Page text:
Parent Trigger Law Notches First Victory in California

The two-year-old California ‘parent trigger' law has notched its first success after a judge in Adelanto, a town north of Los Angeles, said that school district officials must accept the parental petition outlining proposals for overhauling a failing local school. Although the law has been in effect since 2010, this is the first time that the judge has weighed in on the side of the petitioners.

The parent trigger law allows parents to force changes onto a failing school as long as at least 50% of the parents put their signatures on the petition submitted to the school board. The parents of Desert Trails Elementary School collected the required number of signatures, but the board rejected their petition because district officials claimed that some parents rescinded their signatures before the petition was formally submitted.

This Friday, Superior Court Judge Steve Malone overruled the district, saying that the law didn't provide a mechanism for rescinding signatures that have already been collected. This means that there are enough signatures for parents to force a change in Desert Trails. The school has been listed as failing over most of the last decade and the parental petition is calling for the school to be converted into a charter.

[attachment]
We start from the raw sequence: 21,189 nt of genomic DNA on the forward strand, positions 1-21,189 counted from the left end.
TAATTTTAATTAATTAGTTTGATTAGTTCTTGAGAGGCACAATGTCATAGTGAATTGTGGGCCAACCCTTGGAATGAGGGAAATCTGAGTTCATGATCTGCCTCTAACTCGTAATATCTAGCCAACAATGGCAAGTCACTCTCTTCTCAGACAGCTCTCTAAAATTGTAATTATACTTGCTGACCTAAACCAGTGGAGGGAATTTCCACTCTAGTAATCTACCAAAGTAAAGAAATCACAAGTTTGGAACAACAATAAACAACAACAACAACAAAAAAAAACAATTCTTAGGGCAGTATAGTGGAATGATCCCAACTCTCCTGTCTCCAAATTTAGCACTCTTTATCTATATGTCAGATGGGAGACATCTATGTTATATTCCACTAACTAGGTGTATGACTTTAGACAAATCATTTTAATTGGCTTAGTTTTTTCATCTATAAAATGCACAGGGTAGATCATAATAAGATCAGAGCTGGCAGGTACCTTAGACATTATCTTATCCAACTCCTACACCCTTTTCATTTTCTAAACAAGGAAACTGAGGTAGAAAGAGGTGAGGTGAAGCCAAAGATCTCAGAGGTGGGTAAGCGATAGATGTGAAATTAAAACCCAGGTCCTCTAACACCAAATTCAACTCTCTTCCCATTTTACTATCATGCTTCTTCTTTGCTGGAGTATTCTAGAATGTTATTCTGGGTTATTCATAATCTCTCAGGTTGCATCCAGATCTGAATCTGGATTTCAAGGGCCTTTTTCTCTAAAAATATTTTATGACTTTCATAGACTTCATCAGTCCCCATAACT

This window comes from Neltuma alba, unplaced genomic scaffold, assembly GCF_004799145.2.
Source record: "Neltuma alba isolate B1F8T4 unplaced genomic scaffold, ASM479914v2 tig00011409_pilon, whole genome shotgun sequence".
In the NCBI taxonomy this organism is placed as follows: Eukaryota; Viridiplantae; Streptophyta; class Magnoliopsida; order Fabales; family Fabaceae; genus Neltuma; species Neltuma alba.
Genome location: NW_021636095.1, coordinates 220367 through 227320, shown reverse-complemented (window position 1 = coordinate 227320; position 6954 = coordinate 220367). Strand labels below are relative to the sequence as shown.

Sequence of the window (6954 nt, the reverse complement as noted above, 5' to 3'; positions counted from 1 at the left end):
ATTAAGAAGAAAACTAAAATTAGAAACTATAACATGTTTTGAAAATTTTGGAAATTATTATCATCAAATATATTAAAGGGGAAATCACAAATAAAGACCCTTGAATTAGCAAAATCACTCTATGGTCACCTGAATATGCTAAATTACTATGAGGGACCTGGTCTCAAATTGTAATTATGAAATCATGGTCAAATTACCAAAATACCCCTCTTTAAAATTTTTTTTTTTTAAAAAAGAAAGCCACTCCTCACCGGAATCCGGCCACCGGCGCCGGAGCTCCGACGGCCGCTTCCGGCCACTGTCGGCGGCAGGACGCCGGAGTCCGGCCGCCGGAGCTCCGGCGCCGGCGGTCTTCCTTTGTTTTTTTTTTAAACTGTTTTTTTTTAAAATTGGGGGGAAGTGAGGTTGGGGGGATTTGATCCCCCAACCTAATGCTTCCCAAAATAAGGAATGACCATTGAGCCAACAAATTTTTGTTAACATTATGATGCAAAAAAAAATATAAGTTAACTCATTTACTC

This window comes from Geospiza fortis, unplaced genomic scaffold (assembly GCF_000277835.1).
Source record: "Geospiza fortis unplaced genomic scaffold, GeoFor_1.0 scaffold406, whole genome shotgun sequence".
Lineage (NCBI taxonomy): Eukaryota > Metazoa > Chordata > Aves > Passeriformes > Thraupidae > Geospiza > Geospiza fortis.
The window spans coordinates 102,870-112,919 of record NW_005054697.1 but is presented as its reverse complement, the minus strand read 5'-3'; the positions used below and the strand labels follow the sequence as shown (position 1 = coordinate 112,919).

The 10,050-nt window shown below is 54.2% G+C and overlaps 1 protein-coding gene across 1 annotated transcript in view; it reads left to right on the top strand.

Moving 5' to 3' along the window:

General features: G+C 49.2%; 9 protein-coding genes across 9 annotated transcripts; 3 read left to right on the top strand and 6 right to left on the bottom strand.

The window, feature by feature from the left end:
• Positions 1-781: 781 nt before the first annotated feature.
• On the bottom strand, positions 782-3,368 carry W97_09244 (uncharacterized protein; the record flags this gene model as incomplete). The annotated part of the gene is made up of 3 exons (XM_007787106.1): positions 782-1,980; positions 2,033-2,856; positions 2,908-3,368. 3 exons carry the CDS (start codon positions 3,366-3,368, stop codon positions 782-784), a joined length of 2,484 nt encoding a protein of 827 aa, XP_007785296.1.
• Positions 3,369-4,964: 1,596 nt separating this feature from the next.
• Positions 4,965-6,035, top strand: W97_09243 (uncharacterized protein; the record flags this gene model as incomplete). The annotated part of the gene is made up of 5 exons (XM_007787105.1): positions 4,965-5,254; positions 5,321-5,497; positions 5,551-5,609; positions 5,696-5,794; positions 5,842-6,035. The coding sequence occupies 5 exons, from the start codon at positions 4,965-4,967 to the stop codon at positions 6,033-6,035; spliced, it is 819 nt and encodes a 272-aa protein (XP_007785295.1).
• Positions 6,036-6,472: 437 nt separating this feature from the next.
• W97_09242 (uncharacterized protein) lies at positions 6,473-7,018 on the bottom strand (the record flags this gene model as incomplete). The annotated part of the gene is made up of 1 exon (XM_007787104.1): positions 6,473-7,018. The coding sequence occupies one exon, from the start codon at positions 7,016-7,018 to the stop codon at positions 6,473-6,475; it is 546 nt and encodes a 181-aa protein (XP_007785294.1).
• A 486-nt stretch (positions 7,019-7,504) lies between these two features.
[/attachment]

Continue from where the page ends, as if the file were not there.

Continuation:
The district has already indicated its intention to appeal Malone's ruling.

One of the issues is that parents signed two petitions. The first was to implement significant reform at Desert Trails. The second was to put in a charter school if the reform efforts failed.

Only the second petition was submitted to the school board.

The fact that two petitions were collecting signatures at the same time — of which only one was submitted — is misleading according to the Adelanto school board president Carlos Mendoza. Although Mendoza claims to be at least somewhat supportive of charter schools in the district, he said that this kind of approach to signature collection could confuse local residents. He also said that if the charters come to the district, the parents and local residents should have a say over the charter operation.

Parent trigger laws give parents a chance to turn around a failing school rather than move to a new district or pay for private school. Adelanto parents may be the first to take advantage of this opportunity.

California was the first state to introduce parent trigger laws but since then others have adopted similar legislation. The purpose is to give parents some control over the future of failing schools.

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